The Sun is huge, when compared to the Moon. Despite the huge difference in their size and distance from Earth, is it purely coincidental that they both look almost the same from Earth?

  • $\begingroup$ It's a sheer coincidence that at this point in time, just when humans have modern society, they are identical. Of course, it's a staple of sci-fi plots, and conspiracy theories, that since it is such a ridiculously amazing coincidence they happen to be identical, this must have something to do with a message from aliens, higher beings, or similar! It is a totally outlandish coincidence, whatever you think of it! $\endgroup$
    – Fattie
    Commented Oct 24, 2016 at 10:00
  • $\begingroup$ Better question might be - is there any consequence related to similar apparent sizes, aesthetics aside. $\endgroup$ Commented Aug 27, 2017 at 23:40

2 Answers 2


The coincidence isn't so much that they appear very similar sizes from Earth, but that we are alive to see them at the point in time in which they appear very similar sizes. The moon is slowly moving away from the Earth, and at some point in the future the moon will be unable to totally eclipse the sun and conversely, if you could step far into prehistory, you would be able to see the moon with a much greater angular diameter than you see it now.

Most research I've found on the topic seem to be unavailable through my institute, however I did find one paper, "Outcomes of tidal evolution", which references results from Goldreich's research on the subject.

This qualitative description of the eventual disruption of the Earth-Moon system is confirmed by the results of Goldreich's numerical integration, which showed that the moon will recede to 75 Earth radii, when spin-orbit synchronism will be reached; then the Moon's orbit will decay steadily inward because of the influence of the Sun.

For reference, the Moon is currently at a distance of approximately 60.3 Earth radii. As such, the moon will steadily move away until synchronism would be reached, and from that point begin to recede towards the Earth due to the tidal affects of the Sun on the Earth disturbing the synchronization. It would seem that at some eventual point in the far distant future, it will return to this coincidental position once again.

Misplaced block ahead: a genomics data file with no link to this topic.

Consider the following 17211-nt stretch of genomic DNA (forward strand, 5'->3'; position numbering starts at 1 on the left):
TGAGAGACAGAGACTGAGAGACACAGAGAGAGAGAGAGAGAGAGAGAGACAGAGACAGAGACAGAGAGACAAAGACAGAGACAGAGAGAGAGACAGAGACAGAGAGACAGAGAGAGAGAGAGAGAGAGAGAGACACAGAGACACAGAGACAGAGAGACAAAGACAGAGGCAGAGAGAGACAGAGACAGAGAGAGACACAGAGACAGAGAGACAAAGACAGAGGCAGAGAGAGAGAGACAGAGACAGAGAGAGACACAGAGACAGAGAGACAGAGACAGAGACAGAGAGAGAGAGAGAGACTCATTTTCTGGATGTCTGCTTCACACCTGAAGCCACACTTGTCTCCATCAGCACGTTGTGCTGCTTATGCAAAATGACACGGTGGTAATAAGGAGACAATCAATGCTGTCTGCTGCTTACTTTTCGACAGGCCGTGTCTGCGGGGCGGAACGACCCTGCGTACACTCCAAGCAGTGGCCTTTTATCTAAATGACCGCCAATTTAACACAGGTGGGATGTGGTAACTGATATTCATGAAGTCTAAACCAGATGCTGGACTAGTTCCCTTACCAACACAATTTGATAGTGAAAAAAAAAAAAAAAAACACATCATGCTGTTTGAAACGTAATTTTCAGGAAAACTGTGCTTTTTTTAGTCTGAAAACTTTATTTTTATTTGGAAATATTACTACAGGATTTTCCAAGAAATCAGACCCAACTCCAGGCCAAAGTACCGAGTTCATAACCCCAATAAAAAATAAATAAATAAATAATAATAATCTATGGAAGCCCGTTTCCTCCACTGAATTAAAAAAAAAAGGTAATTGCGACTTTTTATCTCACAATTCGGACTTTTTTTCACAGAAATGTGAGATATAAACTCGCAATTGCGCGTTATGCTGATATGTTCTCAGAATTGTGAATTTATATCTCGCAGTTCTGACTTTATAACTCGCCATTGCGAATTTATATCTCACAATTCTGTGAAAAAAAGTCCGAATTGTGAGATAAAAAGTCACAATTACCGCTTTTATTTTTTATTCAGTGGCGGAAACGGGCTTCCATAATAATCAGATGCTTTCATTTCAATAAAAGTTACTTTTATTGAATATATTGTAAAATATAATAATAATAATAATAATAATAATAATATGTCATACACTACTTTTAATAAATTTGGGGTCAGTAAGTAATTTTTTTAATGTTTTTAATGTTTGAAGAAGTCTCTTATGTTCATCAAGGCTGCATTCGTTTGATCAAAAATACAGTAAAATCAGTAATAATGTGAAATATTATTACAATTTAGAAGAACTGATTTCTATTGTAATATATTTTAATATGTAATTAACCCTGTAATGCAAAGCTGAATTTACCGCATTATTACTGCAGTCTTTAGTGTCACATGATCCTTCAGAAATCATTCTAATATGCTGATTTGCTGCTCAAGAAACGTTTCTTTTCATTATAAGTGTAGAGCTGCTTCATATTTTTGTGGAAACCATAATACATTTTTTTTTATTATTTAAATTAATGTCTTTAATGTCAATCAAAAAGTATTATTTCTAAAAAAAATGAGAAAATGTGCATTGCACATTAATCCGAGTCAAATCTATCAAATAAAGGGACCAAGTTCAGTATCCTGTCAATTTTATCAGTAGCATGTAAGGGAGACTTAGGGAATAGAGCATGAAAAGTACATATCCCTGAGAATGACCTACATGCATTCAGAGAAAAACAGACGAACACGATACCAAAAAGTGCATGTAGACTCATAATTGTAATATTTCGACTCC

Counselman III, Charles C. "Outcomes of tidal evolution." The Astrophysical Journal 180 (1973): 307-316.

  • 1
    $\begingroup$ What do they mean by "spin-orbit synchronism"? $\endgroup$
    – Py-ser
    Commented Apr 24, 2014 at 2:43
  • 2
    $\begingroup$ This refers to tidal locking between two bodies. In this case, reaching a point where the Earth and Moon are tidally locked. This is important, as the mechanism for the Moon moving away from the Earth is due to the tidal forces of unsynchronized movement between the two. As they reach synchronization the distance would stabilize, if not for the additional tidal forces from the Sun destabilizing the system. $\endgroup$ Commented Apr 24, 2014 at 2:50
  • 2
    $\begingroup$ The Moon's rotation is already synchronized to its orbit. In the distant future, the Earth's rotation will also synchronize to the Moon's orbit, so the Moon will be visible only from one hemisphere and a day will be a month long (and a month will be even longer than it is now). Pluto and Charon are mutually locked in this way. $\endgroup$ Commented May 1, 2014 at 1:23
  • $\begingroup$ Moon size changes visibly over time: Micro Moon over Super Moon apod.nasa.gov/apod/ap140121.html This is why we see annular solar eclipses sometimes: en.wikipedia.org/wiki/Solar_eclipse#Types $\endgroup$ Commented Aug 9, 2014 at 18:04

I'd argue it isn't a total coincidence, but it isn't artificial either.